Nitrifying bacteria do not last forever in a bottle. The first thing you should look for on the bottle is whether there is a born-on or expiration date.There are many brands of nitrifying bacteria on the market. However, several do not provide a date that tells you either when the product was bottled or when it expires – you should avoid these products. Other products provide some sort of secret code that is impossible to decipher, which is just as worthless as having no date label. Of all the products available to the fish hobbyists, nitrifying bacteria are at the top of list of products that should carry a date label. Why? Because nitrifying bacteria are living organisms whose function decreases over time, once they are bottled and no longer have access to food and oxygen. Currently, the technology does not exist to extend the shelf life of nitrifying bacteria much past one year. (A caveat: this discussion assumes that the product actually contains the right nitrifiers in the first place). DrTim’s Aquatics One & Only Live Nitrifying bacteria are clearly labeled with a best buy date so the buyer knows exactly how old the bacteria are. (Note: the bacteria can still be used after this date and they will help accelerate the onset of nitrification in the aquarium, but they will not work as fast as fresh product).
Some people assume that nitrifiers can’t “live” long in a bottle because they starve to death due to lack of food (ammonia or nitrite), or suffocate because of the lack of oxygen. However, this is wrong on both accounts, and gives human-like traits to bacteria (technically called anthropomorphism). Unlike humans, bacteria can survive very long periods of time without their “food,” which is one reason they have survived for billions of years. As bacteria sense their environment is not providing what they need to reproduce, they go into a survival mode. For some bacteria this means forming a spore which is like a protective cocoon; this bacteria are called spore-formers.
But nitrifying bacteria are not spore-formers; what they do is drastically slow down their metabolism, produce internal preservation substances that protect the cell and then shut down, waiting for conditions to improve. The only way a bacterial cell truly “dies” is if the cell wall breaks apart (called cell lyses) and the cell contents spill out, or if the cell is poisoned by some substance that penetrates the cell wall and kills the cell.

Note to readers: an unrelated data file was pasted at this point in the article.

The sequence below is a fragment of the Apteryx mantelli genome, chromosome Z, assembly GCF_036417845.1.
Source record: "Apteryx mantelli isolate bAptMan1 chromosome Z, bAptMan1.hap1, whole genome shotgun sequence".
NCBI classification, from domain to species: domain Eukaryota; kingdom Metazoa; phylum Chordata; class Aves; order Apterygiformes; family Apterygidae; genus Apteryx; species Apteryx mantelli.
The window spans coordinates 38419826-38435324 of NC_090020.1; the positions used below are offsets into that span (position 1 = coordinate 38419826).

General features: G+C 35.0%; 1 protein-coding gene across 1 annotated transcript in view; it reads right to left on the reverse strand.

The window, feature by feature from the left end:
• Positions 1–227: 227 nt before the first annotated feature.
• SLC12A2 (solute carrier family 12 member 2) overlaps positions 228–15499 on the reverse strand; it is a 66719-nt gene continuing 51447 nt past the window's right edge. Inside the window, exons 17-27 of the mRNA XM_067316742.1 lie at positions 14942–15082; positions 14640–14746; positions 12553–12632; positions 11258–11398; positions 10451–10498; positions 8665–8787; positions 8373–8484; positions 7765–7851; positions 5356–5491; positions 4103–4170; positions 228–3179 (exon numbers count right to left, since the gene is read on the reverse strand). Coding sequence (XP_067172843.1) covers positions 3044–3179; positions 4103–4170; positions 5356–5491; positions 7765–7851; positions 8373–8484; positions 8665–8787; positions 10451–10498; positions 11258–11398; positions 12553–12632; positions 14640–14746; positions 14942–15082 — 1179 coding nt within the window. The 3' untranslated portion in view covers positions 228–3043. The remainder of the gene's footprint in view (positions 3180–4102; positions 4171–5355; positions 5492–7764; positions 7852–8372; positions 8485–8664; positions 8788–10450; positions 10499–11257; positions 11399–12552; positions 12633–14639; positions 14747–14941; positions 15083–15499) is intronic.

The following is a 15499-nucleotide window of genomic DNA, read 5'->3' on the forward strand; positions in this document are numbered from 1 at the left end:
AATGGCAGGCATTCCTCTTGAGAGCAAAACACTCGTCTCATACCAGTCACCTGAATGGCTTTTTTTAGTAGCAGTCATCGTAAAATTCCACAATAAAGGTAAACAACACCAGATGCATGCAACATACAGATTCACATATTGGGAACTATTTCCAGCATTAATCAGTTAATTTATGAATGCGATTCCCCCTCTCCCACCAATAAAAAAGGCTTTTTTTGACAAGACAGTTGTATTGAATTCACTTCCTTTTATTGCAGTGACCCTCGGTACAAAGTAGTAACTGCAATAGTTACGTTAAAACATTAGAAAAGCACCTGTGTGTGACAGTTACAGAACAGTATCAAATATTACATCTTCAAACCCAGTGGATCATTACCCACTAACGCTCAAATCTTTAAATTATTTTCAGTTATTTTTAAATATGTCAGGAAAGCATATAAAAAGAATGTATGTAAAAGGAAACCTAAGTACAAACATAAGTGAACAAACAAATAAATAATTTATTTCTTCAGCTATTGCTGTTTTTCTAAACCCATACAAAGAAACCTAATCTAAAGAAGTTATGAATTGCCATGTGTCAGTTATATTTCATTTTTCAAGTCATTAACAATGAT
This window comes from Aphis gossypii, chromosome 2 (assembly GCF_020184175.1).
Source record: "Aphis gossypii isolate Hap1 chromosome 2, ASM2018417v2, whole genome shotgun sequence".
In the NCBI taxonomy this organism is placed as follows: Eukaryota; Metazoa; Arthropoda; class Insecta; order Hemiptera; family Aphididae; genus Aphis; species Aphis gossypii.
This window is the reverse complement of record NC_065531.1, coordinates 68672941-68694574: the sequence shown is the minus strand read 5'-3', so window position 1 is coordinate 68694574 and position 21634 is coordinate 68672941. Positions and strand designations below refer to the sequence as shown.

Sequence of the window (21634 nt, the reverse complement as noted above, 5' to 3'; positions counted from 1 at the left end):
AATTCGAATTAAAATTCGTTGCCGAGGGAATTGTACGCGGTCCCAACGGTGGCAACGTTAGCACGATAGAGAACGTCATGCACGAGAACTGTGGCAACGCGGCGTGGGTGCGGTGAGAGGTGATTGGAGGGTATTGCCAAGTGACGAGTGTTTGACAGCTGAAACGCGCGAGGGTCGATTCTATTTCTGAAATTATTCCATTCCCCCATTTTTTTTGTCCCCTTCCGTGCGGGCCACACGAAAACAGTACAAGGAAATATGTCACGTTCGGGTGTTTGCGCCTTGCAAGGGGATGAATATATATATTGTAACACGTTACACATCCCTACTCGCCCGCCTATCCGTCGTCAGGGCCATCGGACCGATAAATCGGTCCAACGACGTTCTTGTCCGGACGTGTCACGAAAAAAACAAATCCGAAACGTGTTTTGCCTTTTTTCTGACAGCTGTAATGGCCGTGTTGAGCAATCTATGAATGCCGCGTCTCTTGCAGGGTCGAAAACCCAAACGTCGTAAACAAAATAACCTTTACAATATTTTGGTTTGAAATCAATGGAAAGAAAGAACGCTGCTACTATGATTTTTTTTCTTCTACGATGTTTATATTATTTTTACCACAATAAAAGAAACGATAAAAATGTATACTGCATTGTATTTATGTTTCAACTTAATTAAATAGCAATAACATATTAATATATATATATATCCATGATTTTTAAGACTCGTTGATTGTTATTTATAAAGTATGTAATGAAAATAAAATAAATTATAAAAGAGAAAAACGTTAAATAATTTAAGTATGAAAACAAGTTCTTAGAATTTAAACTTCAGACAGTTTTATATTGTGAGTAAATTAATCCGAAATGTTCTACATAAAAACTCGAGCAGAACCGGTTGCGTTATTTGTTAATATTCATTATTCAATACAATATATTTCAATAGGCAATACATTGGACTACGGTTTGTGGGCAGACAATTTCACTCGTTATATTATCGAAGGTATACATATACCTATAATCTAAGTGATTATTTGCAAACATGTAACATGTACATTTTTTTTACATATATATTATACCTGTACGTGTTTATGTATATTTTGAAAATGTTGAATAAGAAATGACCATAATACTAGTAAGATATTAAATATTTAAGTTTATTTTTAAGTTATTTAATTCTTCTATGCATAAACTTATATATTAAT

Once the nitrifiers are bottled, their conservation process starts. How quickly they shut down depends on their metabolic state when they were bottled. If the bacteria were really active and in full growth phase when bottled, it will be a while before they shutdown (placing the bottled solution in a cold climate like a refrigerator helps extend time before complete shutdown). But bottling bacteria from poor culture conditions means the bacteria will not stay active in the bottle for long. And under no conditions do the bacteria remain really active after a year or so. Products claiming a shelf life of three years of more are stretching to say the least.
Here is where the experience and knowledge of the microbiologist growing the bacteria comes into play and is one of the secrets to the high activity and long shelf life of DrTim’s Aquatics One & Only Live nitrifying bacteria. The biologists at DrTim’s Aquatics have been studying and growing nitrifying bacteria for over 16 years and are experts in all phases of growing and bottling nitrifiers to make sure the product is in the best shape for the longest time. Next time you reach for that bottle of nitrifiers, check the date – like a nice cold beer there is no place in the world for stale nitrifiers.